I have many kinds of journals. While it’s a good idea to take some care with the container for your journals, I find I prefer loose leaf sheets of paper that I later collect into folders. I sort them by content; one for dreams, one for ideas, one for sketches off the top of my head, one for sketches from materials I have collected, one for significant influences over time (I’ve written backwards to age one), one for reproductions of images I appreciate, one for images I find influential, one for major events throughout a year, one for particular insights over the years. Anyone of these themes is simply a useful container to focus a thought process.
While a journal is a private matter, an artist’s statement is meant to be made public. Like a journal, an artist’s statement can be approached in many ways and serves many functions. An artist’s statement can be used to clarify a thought process, to introduce a body of work to viewers, provide useful excerpts for another’s writing, create the foundation for a lecture, or set the stage for an interview. If you haven’t written an artist’s statement, do. Use this mantra as a starting point; one word, one phrase, one sentence, one paragraph, one page.
Master retoucher, Robb Carr, a good friend of mine, quietly caught me off guard one night, “If you could sum up your work in one sentence, what would that be?” I was at a loss for words, How can you reduce a life’s work to a few words? I realized that I had been asked a profound question. I returned to my room that night and there on my bedside table was my answer in two words; I was reading Chet Raymo’s Natural Prayers. I had written several artist’s statements, still I was unprepared for a very simple and useful question. Now I upped the ante. Could I do it in one word? Using spare moments collected throughout a few days I had my answers, (Reflections-Natural prayers-My work is about the perception of nature and the nature of perception.)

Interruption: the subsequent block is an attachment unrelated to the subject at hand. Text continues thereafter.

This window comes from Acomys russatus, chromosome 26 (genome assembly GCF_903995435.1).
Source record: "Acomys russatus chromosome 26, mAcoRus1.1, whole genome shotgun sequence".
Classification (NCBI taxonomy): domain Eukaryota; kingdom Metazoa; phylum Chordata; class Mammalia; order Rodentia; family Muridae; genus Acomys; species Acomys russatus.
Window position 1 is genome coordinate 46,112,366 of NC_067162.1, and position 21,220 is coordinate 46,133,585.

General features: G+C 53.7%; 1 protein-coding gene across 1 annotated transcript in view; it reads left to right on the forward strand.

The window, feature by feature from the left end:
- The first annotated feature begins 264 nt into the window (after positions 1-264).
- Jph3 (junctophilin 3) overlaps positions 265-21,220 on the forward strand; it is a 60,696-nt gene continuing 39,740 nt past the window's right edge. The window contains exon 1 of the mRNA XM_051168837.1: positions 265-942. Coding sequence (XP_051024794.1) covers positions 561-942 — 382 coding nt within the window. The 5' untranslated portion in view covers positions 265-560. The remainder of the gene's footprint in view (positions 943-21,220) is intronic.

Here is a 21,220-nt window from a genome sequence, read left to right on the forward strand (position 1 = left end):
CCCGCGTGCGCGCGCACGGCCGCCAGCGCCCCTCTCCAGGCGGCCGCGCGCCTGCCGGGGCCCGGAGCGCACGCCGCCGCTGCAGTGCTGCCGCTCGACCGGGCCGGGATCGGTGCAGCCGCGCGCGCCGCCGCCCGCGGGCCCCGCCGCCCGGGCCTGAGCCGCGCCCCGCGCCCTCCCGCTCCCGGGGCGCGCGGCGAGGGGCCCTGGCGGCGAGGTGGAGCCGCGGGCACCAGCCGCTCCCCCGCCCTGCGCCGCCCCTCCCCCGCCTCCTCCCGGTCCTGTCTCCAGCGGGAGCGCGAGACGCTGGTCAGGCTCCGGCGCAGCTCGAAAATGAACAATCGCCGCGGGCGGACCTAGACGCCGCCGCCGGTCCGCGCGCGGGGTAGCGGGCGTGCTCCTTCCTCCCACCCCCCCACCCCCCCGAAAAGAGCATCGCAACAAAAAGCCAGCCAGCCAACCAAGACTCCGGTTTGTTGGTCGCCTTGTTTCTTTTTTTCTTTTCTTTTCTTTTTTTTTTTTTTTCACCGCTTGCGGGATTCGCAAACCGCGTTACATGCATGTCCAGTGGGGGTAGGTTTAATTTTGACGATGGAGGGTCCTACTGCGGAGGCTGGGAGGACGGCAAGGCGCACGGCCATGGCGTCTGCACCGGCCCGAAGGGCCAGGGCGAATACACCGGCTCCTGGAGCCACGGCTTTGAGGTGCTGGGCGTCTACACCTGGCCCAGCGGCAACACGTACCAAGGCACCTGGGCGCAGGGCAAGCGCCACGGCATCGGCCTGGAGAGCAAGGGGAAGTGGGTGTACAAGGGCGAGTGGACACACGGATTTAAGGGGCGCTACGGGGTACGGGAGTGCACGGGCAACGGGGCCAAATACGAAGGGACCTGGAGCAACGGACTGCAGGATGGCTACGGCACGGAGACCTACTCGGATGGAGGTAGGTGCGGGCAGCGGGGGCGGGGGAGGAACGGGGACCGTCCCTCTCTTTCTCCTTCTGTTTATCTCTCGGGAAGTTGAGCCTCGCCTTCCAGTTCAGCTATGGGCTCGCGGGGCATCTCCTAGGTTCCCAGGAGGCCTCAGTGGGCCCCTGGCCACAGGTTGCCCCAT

How, frequently should an artist’s statement be done? It should be done after the creation of a new body of work, perhaps to understand a single image, to understand a series of images, or to articulate a personal philosophy. Do not wait to be called to write, plan to write. I strongly recommend writing artist’s statements after work has been generated. If a statement is written beforehand, it can guide your efforts too strongly. Then exploration is limited and the surprises contained in the work itself, the ones that bring about the greatest personal transformation and growth, may not arise. Every process has a wisdom all its own that can only be revealed by submitting to it. This is true of writing.
One form of statement is essential for any endeavor-a mission statement. If you think that only traditional businesses need them, think again. Plan for the future. Shape your destiny rather than being shaped by circumstance and happenstance. Set reasonable goals for one, two, three, five and ten years. Revisit them frequently; revise them annually. Having set goals based on the accomplishments of each previous year, I’ve exceeded them each year for the last ten years. I wouldn’t have been able to do that if I hadn’t taken the time to focus and organize my thoughts in writing, Doing this work generates real, tangible benefits.
At some point in time, it is likely that you will be called upon to make a public presentation about your work. It’s not likely that you’ll want to write out a lecture word for word. Outlines are generally best. They structure the course of a presentation. They often contain markers for introductions, key transitions and conclusions. An outline is a good thing to review shortly before giving the presentation and to have on hand during the presentation to keep you on track.
If you think of ways to make a presentation better, before, during or after, write them down. There’s always room for improvement and the challenge will keep you on your toes. If you make a presentation different each time, even if it’s just slightly different, it will always seem fresh.
While you don’t want to cite too many references, citing a few is good form. They can lend validation and credibility to almost any presentation. You may want to collect relevant quotes and readings from significant historical sources. Whenever I read, I’m constantly on the lookout for this kind of material. I mark the pages that contain anything I think might be useful, now or in the future. By the same token it can be useful to cite a few influences. Citing your appreciation of similar works by other artists and any parallels that exist often helps an audience feel more at ease with new work.